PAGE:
Directory of Open Access Journals (Sweden)

    Sutton Stephen

    2009-03-01

    Full Text Available Abstract Background In the ProActive Trial an intensive theory-based intervention program was no more effective than theory-based brief advice in increasing objectively measured physical activity among adults at risk of Type 2 diabetes. We aimed to illuminate these findings by assessing whether the intervention program changed cognitions about increasing activity, defined by the Theory of Planned Behaviour, in ways consistent with the theory. Methods N = 365 sedentary participants aged 30–50 years with a parental history of Type 2 diabetes were randomised to brief advice alone or to brief advice plus the intervention program delivered face-to-face or by telephone. Questionnaires at baseline, 6 and 12 months assessed cognitions about becoming more physically active. Analysis of covariance was used to test intervention impact. Bootstrapping was used to test multiple mediation of intervention impact. Results At 6 months, combined intervention groups (face-to-face and telephone reported that they found increasing activity more enjoyable (affective attitude, d = .25, and they perceived more instrumental benefits (e.g., improving health (d = .23 and more control (d = .32 over increasing activity than participants receiving brief advice alone. Stronger intentions (d = .50 in the intervention groups than the brief advice group at 6 months were partially explained by affective attitude and perceived control. At 12 months, intervention groups perceived more positive instrumental (d = .21 and affective benefits (d = .29 than brief advice participants. The intervention did not change perceived social pressure to increase activity. Conclusion Lack of effect of the intervention program on physical activity over and above brief advice was consistent with limited and mostly small short-term effects on cognitions. Targeting affective benefits (e.g., enjoyment, social interaction and addressing barriers to physical activity may strengthen intentions, but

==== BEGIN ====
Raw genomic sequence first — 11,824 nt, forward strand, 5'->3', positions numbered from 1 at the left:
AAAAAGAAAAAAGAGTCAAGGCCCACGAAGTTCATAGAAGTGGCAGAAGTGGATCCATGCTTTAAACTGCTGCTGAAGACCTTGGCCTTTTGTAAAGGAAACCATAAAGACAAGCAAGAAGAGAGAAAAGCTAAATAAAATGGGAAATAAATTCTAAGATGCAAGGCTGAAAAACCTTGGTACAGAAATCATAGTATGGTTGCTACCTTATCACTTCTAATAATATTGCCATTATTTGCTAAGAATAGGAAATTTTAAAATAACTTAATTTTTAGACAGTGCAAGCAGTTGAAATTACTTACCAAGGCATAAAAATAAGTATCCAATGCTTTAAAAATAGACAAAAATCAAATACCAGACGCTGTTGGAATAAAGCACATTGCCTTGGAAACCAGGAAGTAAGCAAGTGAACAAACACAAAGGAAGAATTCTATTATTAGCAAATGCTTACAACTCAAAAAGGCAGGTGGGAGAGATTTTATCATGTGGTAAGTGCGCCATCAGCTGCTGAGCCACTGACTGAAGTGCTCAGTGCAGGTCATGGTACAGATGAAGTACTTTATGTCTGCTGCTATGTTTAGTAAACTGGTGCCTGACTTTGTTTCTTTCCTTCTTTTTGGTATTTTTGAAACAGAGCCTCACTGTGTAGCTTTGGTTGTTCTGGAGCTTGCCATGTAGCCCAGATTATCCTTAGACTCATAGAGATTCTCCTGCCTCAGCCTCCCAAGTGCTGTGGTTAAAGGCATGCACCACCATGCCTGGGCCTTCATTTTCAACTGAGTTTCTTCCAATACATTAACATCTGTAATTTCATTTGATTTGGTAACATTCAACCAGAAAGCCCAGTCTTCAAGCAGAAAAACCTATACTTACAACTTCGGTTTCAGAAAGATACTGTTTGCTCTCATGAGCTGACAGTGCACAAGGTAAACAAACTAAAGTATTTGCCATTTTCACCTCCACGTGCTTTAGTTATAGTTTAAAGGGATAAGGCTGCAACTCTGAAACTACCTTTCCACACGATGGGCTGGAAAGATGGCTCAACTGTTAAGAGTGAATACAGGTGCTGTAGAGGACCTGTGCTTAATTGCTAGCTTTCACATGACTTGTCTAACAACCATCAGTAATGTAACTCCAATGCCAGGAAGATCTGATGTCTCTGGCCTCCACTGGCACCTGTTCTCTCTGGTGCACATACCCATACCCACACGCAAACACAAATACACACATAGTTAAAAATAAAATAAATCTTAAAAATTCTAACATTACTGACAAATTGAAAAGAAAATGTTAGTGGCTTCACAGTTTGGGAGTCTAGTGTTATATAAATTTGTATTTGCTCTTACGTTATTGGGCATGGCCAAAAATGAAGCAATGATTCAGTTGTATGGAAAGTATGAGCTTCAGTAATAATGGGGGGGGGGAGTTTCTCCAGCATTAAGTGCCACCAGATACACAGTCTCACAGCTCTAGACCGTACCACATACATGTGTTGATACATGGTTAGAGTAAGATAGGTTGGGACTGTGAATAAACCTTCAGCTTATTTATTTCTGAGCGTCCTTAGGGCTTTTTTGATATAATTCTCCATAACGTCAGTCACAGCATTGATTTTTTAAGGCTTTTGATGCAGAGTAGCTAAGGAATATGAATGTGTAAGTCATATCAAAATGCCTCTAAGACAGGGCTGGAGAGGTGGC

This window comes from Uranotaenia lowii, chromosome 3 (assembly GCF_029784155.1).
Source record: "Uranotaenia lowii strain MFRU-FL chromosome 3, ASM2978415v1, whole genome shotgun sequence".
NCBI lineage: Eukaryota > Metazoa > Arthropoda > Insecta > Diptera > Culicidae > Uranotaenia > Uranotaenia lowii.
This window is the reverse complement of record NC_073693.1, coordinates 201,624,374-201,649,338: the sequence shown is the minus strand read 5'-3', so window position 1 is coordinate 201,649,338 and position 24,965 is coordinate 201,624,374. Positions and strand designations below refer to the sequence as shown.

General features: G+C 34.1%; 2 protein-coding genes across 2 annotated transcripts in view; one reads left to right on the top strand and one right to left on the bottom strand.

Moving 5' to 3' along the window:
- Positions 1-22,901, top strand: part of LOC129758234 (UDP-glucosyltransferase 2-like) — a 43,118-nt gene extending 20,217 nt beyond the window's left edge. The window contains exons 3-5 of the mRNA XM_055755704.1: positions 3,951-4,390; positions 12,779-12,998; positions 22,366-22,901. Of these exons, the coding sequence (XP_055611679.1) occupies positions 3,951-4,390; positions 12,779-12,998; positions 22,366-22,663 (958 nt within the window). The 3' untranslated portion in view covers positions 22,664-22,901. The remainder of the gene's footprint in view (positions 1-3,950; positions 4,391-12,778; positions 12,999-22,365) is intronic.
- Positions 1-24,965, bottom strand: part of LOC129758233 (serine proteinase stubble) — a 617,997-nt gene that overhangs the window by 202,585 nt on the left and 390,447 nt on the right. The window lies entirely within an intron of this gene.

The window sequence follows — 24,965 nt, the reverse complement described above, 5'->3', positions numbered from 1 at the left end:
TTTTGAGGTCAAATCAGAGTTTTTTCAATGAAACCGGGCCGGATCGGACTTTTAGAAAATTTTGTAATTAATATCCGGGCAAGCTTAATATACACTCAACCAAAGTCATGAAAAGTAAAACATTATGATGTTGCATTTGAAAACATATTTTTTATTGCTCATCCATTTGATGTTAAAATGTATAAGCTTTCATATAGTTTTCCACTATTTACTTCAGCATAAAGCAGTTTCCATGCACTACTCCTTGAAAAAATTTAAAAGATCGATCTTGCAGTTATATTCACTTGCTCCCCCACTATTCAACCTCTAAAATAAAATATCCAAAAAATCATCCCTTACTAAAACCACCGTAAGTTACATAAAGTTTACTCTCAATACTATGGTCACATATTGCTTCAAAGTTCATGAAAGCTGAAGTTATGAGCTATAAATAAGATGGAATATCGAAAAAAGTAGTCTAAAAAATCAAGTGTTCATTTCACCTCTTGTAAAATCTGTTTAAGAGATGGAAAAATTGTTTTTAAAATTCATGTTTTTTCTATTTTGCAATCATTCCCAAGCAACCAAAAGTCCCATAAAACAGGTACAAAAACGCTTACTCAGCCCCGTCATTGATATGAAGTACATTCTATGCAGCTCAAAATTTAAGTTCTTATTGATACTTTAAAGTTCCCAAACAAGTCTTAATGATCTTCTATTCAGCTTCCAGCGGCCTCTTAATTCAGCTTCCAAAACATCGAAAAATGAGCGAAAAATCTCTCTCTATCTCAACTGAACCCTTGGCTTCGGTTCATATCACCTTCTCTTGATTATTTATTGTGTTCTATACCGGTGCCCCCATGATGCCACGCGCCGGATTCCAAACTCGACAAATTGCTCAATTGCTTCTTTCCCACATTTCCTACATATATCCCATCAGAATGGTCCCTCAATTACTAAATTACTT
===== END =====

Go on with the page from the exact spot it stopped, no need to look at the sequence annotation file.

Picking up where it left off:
10. Investing in deliberation: a definition and classification of decision support interventions for people facing difficult health decisions.

    Science.gov (United States)

    Elwyn, Glyn; Frosch, Dominick; Volandes, Angelo E; Edwards, Adrian; Montori, Victor M